Tiny Pages Made of Ashes is Comics Bulletin’s Small Press Review Column
This week, and probably for the next couple of weeks, Tiny Pages Made of Ashes will be devoted to books the Comics Bulletin Crew picked up at SPX 2016 (and we all picked up veritable armfuls full of books)
By Simon Moreton
Published by Kilgore Books
It’s amazing how much information can be conveyed when you remove the details. Such is the premise of the art of British cartoonist Simon Moreton. In What Happened, his latest release from small press publisher Kilgore Books, Moreton combines thin lines, thick scribbles, and a profusion of Dot Toning in order to craft an April to September tale of childhood summer that softly and deftly evokes what changes and what stays the same in the process of growing up.
Moreton’s art continues to be beautiful in the complexity of its simplicity. Even in its most chaotic (Moreton, for example, spends two full pages thick in the swirls and the dynamism of a fist-fight), there is still a quietness to his drawing that ultimately puts the onus on the reader to create the emotional charge. In this, Moreton builds a connection with his reader that is visceral and profound; it is a pure example of the text reading the audience as much as the audience reading the text.
As far as the title, What Happened isn’t a question, it is a simple statement. This is recollection, storytelling, a sharing of a particular moment in time, the summer of 1995. And this is Moreton’s purview; some of his most emotionally profound work has been in the reminiscence business (his previous release, Plans We Made from Uncivilized Books, is a beautiful example of this). But in What Happened the past is inconsequential, as there is a timelessness to this story, a universality to its message. Once again, Moreton’s linework and choices contributes to this by working with the idea of form and iconic abstractions — his automobiles look more like the shoes worn by Charles Schultz characters than actual cars, his characters rarely have faces if at all. This forces identification and textual processing that allows the imposition of the “you” into the panels, into the action, into the moment.
Which is gorgeous in both intent and execution.
With What Happened, Simon Moreton continues to show why he is one of the most interesting cartoonists working in comics today, and, thankfully, small presses like Kilgore Books exist to publish his work.
— Daniel Elkin
THE BLACK HOOD
Edited by Josh Bayer and Mike Freiheit
As Josh Bayer says in his introduction to the anthology Black Hood #1, “Depression isn’t a fertile state.” It is, as the title of this anthology suggests, a black hood that envelops and suffocates, dimming vision, stifling progress. It is thick anti-inspiration, and those who suffer in its throes want nothing more than for it to end.
Because it is then, when the hood lifts, that the artist can look upon their own struggles with open eyes and use it to understand, communicate, and, just maybe, to heal.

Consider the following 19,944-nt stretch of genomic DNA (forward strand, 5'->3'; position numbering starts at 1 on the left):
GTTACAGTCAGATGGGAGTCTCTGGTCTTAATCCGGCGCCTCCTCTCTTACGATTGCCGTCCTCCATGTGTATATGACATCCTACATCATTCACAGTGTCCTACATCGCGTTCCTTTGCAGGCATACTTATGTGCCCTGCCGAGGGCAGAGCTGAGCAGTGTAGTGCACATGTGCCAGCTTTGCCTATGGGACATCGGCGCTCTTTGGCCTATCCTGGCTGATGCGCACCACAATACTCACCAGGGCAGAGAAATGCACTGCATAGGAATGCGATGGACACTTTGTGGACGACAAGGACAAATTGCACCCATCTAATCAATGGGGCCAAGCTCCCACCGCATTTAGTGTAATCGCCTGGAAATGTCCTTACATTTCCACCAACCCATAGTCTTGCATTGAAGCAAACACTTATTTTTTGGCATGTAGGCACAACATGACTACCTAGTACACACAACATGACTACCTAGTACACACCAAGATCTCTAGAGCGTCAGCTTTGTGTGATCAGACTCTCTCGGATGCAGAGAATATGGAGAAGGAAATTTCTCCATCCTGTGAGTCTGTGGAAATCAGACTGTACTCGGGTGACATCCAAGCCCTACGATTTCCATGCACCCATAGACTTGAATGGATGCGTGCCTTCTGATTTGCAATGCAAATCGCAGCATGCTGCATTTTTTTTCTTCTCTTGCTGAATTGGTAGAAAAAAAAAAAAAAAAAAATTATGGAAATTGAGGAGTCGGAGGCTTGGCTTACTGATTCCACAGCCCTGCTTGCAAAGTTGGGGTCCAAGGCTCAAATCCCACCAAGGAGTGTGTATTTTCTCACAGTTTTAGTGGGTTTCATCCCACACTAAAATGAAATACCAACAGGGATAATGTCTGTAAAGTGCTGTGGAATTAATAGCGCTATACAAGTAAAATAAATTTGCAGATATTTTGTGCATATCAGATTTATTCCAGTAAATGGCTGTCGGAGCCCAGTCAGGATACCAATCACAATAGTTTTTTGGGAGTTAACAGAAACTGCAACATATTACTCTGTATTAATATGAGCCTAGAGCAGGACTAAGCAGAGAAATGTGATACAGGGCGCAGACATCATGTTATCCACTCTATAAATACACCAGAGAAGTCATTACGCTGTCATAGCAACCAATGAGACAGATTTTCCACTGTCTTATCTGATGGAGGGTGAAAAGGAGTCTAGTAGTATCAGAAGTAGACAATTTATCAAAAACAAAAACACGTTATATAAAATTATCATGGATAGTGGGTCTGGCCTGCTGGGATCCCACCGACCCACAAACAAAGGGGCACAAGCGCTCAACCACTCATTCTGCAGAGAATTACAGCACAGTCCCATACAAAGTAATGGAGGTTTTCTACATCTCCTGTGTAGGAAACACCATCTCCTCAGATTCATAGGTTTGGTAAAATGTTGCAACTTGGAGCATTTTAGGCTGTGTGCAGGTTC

Josh Bayer and Mike Freiheit have done the herculean task of curating a 72 page collection of comics dedicated to depression and disorder by artists like John Porcellino, Box Brown, Tara Booth, Noah Van Sciver, Elizabeth Bethea, Josh Simmons, Haleigh Buck, Katie Fricas, Luce, and others
They range from extended pieces like Jacob Hamrick’s “Shit of Piece Fucking” or Liz Marra’s untitled comic, to one pagers like “No Crown for a Winter Brain” by Noah Bailey or Mike Taylor’s “The First Time You Have A Panic Attack” — some included are incredibly personal and revelatory, others abstract and visceral. Each addition seems to comment on the one before it as each one examines the guilt and the weight that depression meticulously caretakes, or jags and zips that sizzle with the electricity of anxiety.
Black Hood is not light reading. As with most anthologies, it serves as a pastiche and is greater than the sum of its parts. Its existence serves as introduction and re-examination; its contributors layer personality and context into their choices — the reader cannot help but sense the empathy and concern within these pages.
As with all creative works dealing with mental illness, there is a level of audacity inherent in trying to communicate the experience and/or offering assistance or guidance. All the cartoonists in Black Hood seem to understand the tightrope they are walking as they wade into this sphere, as none of the contents here seems neither pedantic nor didactic. There is as much heart here as there is hope; for every hand reached out for understanding, there is one that is offered in embrace. Bayer and Freiheit have done a fantastic job of balancing and organizing the selections in this book.
The more artists use and share the creative experiences that arise out of their own depression and anxiety in order to foster their communication with themselves and others, the more community is created, the more we all begin to understand each other, and the more help we can all get in the end. Josh Bayer and Mike Freiheit’s contribution to this endeavor with Black Hood serves as clear trail marker along this difficult journey.
— Daniel Elkin